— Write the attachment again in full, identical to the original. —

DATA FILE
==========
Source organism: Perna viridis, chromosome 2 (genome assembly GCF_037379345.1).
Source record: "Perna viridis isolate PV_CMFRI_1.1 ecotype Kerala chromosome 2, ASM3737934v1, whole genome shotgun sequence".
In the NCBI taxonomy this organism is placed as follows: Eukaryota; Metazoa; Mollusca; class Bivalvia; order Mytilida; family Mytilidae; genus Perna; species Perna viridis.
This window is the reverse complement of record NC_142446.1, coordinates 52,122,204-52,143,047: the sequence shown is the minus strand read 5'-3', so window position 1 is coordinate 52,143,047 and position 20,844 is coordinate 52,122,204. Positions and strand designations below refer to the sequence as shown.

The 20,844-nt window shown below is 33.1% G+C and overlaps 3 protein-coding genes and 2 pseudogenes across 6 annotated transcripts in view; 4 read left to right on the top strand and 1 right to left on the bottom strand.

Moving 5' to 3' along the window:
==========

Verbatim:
Source organism: Perna viridis, chromosome 2 (genome assembly GCF_037379345.1).
Source record: "Perna viridis isolate PV_CMFRI_1.1 ecotype Kerala chromosome 2, ASM3737934v1, whole genome shotgun sequence".
In the NCBI taxonomy this organism is placed as follows: Eukaryota; Metazoa; Mollusca; class Bivalvia; order Mytilida; family Mytilidae; genus Perna; species Perna viridis.
This window is the reverse complement of record NC_142446.1, coordinates 52,122,204-52,143,047: the sequence shown is the minus strand read 5'-3', so window position 1 is coordinate 52,143,047 and position 20,844 is coordinate 52,122,204. Positions and strand designations below refer to the sequence as shown.

The 20,844-nt window shown below is 33.1% G+C and overlaps 3 protein-coding genes and 2 pseudogenes across 6 annotated transcripts in view; 4 read left to right on the top strand and 1 right to left on the bottom strand.

Moving 5' to 3' along the window: